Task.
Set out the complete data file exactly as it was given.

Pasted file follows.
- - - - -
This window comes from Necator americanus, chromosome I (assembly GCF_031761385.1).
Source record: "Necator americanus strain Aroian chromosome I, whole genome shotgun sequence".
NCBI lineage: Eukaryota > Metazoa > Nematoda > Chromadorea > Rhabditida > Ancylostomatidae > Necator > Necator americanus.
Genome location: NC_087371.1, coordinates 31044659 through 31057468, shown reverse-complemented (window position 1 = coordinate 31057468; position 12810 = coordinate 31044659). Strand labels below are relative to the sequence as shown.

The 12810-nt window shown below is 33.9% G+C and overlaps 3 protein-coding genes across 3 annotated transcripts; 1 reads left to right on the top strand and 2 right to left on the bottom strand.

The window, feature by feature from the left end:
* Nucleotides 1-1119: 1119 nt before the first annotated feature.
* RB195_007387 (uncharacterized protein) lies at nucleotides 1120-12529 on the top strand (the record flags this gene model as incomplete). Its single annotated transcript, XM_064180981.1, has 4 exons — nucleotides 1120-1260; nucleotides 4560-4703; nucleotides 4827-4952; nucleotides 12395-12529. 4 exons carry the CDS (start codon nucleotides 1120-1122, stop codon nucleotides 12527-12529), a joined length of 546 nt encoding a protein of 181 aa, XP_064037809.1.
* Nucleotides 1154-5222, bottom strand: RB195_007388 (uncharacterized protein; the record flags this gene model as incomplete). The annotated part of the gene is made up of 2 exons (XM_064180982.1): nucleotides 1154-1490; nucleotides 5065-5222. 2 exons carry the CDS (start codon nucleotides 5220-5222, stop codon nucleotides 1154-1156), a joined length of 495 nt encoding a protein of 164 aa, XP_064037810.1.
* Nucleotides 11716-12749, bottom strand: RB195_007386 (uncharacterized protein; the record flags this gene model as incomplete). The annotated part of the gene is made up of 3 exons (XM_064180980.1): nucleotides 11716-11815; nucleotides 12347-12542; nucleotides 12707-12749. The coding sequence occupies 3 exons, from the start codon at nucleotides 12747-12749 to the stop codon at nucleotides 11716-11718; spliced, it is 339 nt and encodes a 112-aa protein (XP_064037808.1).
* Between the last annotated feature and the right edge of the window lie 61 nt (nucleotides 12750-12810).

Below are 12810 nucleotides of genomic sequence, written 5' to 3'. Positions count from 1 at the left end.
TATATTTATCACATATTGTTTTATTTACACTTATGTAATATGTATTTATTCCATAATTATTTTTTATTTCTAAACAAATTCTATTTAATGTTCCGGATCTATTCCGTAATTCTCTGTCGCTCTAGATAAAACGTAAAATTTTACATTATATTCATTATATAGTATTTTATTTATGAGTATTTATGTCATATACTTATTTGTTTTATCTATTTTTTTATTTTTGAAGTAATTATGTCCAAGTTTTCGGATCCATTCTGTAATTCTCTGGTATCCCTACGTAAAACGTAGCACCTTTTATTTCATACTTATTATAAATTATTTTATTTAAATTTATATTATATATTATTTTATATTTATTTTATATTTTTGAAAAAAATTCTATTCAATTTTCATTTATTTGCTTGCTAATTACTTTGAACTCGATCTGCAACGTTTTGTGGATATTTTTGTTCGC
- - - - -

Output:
This window comes from Necator americanus, chromosome I (assembly GCF_031761385.1).
Source record: "Necator americanus strain Aroian chromosome I, whole genome shotgun sequence".
NCBI lineage: Eukaryota > Metazoa > Nematoda > Chromadorea > Rhabditida > Ancylostomatidae > Necator > Necator americanus.
Genome location: NC_087371.1, coordinates 31044659 through 31057468, shown reverse-complemented (window position 1 = coordinate 31057468; position 12810 = coordinate 31044659). Strand labels below are relative to the sequence as shown.

The 12810-nt window shown below is 33.9% G+C and overlaps 3 protein-coding genes across 3 annotated transcripts; 1 reads left to right on the top strand and 2 right to left on the bottom strand.

The window, feature by feature from the left end:
* Nucleotides 1-1119: 1119 nt before the first annotated feature.
* RB195_007387 (uncharacterized protein) lies at nucleotides 1120-12529 on the top strand (the record flags this gene model as incomplete). Its single annotated transcript, XM_064180981.1, has 4 exons — nucleotides 1120-1260; nucleotides 4560-4703; nucleotides 4827-4952; nucleotides 12395-12529. 4 exons carry the CDS (start codon nucleotides 1120-1122, stop codon nucleotides 12527-12529), a joined length of 546 nt encoding a protein of 181 aa, XP_064037809.1.
* Nucleotides 1154-5222, bottom strand: RB195_007388 (uncharacterized protein; the record flags this gene model as incomplete). The annotated part of the gene is made up of 2 exons (XM_064180982.1): nucleotides 1154-1490; nucleotides 5065-5222. 2 exons carry the CDS (start codon nucleotides 5220-5222, stop codon nucleotides 1154-1156), a joined length of 495 nt encoding a protein of 164 aa, XP_064037810.1.
* Nucleotides 11716-12749, bottom strand: RB195_007386 (uncharacterized protein; the record flags this gene model as incomplete). The annotated part of the gene is made up of 3 exons (XM_064180980.1): nucleotides 11716-11815; nucleotides 12347-12542; nucleotides 12707-12749. The coding sequence occupies 3 exons, from the start codon at nucleotides 12747-12749 to the stop codon at nucleotides 11716-11718; spliced, it is 339 nt and encodes a 112-aa protein (XP_064037808.1).
* Between the last annotated feature and the right edge of the window lie 61 nt (nucleotides 12750-12810).

Below are 12810 nucleotides of genomic sequence, written 5' to 3'. Positions count from 1 at the left end.
TATATTTATCACATATTGTTTTATTTACACTTATGTAATATGTATTTATTCCATAATTATTTTTTATTTCTAAACAAATTCTATTTAATGTTCCGGATCTATTCCGTAATTCTCTGTCGCTCTAGATAAAACGTAAAATTTTACATTATATTCATTATATAGTATTTTATTTATGAGTATTTATGTCATATACTTATTTGTTTTATCTATTTTTTTATTTTTGAAGTAATTATGTCCAAGTTTTCGGATCCATTCTGTAATTCTCTGGTATCCCTACGTAAAACGTAGCACCTTTTATTTCATACTTATTATAAATTATTTTATTTAAATTTATATTATATATTATTTTATATTTATTTTATATTTTTGAAAAAAATTCTATTCAATTTTCATTTATTTGCTTGCTAATTACTTTGAACTCGATCTGCAACGTTTTGTGGATATTTTTGTTCGC